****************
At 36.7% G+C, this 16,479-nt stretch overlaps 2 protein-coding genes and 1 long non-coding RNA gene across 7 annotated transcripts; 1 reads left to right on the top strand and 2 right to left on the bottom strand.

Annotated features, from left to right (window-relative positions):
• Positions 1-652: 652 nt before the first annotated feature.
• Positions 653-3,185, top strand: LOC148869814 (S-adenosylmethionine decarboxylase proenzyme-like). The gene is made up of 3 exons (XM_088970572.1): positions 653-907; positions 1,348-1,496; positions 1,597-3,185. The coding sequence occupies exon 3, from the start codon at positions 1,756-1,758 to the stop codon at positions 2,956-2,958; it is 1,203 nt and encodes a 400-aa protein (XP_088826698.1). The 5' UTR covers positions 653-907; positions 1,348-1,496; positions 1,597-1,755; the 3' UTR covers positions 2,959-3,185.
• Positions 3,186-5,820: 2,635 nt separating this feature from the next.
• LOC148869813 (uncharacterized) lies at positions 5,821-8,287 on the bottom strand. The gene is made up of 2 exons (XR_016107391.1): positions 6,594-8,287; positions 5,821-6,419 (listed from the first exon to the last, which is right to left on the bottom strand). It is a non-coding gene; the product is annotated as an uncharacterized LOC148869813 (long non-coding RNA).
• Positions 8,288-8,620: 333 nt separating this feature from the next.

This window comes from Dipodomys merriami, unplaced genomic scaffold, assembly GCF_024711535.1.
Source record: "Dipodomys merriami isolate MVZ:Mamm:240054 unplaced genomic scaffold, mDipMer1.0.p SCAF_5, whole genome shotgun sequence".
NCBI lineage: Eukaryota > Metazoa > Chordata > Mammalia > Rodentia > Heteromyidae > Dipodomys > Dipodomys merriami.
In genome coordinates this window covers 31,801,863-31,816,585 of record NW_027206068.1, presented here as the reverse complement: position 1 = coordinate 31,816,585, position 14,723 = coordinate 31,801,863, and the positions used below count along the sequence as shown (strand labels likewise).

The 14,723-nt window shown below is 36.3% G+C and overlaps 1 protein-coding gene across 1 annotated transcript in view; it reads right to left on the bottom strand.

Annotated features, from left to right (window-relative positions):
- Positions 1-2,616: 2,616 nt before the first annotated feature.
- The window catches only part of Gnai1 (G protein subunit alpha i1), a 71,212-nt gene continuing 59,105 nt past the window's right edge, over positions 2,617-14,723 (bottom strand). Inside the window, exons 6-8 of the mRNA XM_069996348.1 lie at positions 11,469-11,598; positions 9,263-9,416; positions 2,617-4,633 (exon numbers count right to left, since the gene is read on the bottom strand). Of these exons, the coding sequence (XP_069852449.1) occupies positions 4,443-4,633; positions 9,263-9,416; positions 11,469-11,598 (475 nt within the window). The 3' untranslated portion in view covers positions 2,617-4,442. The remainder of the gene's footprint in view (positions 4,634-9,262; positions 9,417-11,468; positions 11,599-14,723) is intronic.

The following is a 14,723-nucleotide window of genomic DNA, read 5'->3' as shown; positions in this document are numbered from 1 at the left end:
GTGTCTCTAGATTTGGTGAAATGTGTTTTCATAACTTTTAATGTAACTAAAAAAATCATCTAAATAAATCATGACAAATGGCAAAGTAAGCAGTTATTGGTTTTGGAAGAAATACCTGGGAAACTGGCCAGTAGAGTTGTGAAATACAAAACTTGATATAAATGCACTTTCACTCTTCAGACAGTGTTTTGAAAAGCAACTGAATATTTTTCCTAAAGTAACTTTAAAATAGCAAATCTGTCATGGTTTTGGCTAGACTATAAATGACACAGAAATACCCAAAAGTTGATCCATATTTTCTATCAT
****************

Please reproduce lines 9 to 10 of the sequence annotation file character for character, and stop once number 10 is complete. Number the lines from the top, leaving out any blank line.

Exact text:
Source record: "Dipodomys merriami isolate MVZ:Mamm:240054 unplaced genomic scaffold, mDipMer1.0.p SCAF_5, whole genome shotgun sequence".
NCBI lineage: Eukaryota > Metazoa > Chordata > Mammalia > Rodentia > Heteromyidae > Dipodomys > Dipodomys merriami.